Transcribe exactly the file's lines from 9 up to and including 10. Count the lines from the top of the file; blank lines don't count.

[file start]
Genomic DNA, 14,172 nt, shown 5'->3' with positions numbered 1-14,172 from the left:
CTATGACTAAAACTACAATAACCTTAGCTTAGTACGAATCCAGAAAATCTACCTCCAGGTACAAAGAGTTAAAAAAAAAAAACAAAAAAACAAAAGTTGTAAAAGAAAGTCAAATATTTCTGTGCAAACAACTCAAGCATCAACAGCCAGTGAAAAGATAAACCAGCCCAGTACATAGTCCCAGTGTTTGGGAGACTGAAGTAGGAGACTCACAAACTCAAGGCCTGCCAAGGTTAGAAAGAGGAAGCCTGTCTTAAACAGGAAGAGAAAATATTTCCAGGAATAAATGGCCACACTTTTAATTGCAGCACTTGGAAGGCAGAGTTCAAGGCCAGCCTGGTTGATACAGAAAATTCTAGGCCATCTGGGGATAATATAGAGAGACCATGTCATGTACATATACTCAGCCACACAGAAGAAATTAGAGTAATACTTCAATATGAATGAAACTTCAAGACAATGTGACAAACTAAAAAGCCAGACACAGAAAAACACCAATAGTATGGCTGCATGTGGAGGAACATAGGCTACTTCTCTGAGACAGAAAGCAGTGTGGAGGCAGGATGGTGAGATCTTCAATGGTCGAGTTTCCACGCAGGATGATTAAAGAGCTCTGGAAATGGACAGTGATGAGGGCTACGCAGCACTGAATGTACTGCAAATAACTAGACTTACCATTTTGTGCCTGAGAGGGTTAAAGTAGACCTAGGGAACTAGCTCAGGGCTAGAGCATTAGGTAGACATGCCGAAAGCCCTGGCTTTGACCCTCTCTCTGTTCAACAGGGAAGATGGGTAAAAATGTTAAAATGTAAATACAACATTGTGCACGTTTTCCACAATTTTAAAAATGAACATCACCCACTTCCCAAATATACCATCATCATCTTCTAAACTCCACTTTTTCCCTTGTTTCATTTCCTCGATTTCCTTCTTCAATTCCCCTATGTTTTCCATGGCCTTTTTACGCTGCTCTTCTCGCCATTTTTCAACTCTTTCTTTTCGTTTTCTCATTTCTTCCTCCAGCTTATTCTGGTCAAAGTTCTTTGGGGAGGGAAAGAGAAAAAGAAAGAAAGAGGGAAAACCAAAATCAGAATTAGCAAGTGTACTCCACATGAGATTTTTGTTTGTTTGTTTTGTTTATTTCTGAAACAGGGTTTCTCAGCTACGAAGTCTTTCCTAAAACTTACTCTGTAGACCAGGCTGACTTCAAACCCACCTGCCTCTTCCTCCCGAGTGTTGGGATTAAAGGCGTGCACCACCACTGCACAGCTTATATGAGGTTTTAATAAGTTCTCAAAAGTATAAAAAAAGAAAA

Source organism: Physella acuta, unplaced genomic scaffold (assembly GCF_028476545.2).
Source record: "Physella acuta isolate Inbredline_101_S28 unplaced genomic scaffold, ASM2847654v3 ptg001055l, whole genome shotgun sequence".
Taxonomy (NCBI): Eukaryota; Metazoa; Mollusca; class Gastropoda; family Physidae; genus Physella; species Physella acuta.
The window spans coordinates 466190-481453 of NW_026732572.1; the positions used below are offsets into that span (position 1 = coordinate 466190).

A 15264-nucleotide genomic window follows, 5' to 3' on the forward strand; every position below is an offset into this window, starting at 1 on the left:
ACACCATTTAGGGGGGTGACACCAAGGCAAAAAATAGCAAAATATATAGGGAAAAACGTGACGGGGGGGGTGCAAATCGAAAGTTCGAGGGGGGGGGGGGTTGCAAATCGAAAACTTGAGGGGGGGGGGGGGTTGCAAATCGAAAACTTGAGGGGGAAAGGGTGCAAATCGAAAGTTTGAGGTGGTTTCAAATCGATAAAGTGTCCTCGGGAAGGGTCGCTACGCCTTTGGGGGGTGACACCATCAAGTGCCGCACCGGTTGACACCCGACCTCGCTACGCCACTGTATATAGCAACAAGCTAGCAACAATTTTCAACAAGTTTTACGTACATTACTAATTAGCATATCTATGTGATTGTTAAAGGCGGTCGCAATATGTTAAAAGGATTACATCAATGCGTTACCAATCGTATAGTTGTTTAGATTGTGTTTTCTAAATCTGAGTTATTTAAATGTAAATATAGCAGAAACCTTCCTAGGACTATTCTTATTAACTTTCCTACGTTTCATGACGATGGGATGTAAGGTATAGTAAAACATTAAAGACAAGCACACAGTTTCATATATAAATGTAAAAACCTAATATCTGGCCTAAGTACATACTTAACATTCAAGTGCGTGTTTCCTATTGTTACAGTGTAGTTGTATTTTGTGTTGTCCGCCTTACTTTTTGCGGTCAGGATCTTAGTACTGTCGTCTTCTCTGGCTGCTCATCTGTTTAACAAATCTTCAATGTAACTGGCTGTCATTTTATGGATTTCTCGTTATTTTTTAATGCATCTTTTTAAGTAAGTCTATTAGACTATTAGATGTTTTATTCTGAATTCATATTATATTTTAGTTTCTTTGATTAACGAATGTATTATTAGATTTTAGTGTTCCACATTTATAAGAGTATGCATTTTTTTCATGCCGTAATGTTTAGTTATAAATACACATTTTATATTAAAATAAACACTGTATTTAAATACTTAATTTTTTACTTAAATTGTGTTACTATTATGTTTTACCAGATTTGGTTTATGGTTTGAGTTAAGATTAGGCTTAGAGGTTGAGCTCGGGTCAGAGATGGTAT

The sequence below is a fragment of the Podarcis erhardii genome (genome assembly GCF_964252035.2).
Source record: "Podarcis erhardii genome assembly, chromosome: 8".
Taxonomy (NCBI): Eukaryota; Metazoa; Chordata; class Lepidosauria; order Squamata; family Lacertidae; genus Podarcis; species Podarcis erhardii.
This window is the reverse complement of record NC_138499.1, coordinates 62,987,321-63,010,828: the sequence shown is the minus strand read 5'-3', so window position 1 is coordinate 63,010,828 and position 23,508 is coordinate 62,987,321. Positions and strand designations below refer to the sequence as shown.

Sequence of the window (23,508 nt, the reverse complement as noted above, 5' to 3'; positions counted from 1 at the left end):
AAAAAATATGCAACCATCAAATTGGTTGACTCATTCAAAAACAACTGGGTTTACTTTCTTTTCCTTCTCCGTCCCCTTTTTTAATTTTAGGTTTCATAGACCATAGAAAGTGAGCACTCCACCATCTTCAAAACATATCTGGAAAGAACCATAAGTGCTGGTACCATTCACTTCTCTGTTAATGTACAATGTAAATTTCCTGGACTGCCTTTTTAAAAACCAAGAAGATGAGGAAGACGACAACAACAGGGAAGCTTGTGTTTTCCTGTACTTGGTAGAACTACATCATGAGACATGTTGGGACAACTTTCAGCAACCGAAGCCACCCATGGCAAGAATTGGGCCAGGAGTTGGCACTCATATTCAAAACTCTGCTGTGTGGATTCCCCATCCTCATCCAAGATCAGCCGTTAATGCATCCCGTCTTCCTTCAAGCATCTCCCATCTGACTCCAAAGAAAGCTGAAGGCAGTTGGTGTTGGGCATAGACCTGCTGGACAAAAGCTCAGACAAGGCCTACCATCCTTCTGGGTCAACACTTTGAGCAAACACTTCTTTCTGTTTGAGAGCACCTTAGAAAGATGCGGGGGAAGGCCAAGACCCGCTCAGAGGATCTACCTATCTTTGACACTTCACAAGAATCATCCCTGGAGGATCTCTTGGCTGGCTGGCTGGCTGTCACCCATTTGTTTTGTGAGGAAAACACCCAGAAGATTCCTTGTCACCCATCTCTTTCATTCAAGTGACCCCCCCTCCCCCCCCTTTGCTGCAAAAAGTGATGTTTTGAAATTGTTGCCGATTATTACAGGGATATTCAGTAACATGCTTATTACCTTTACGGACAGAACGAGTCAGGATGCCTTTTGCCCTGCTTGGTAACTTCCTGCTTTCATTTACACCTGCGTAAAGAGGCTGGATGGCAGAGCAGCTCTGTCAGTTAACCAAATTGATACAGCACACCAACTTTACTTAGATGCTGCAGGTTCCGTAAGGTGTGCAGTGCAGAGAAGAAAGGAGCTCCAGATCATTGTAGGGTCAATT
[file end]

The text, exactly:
The sequence below is a fragment of the Podarcis erhardii genome (genome assembly GCF_964252035.2).
Source record: "Podarcis erhardii genome assembly, chromosome: 8".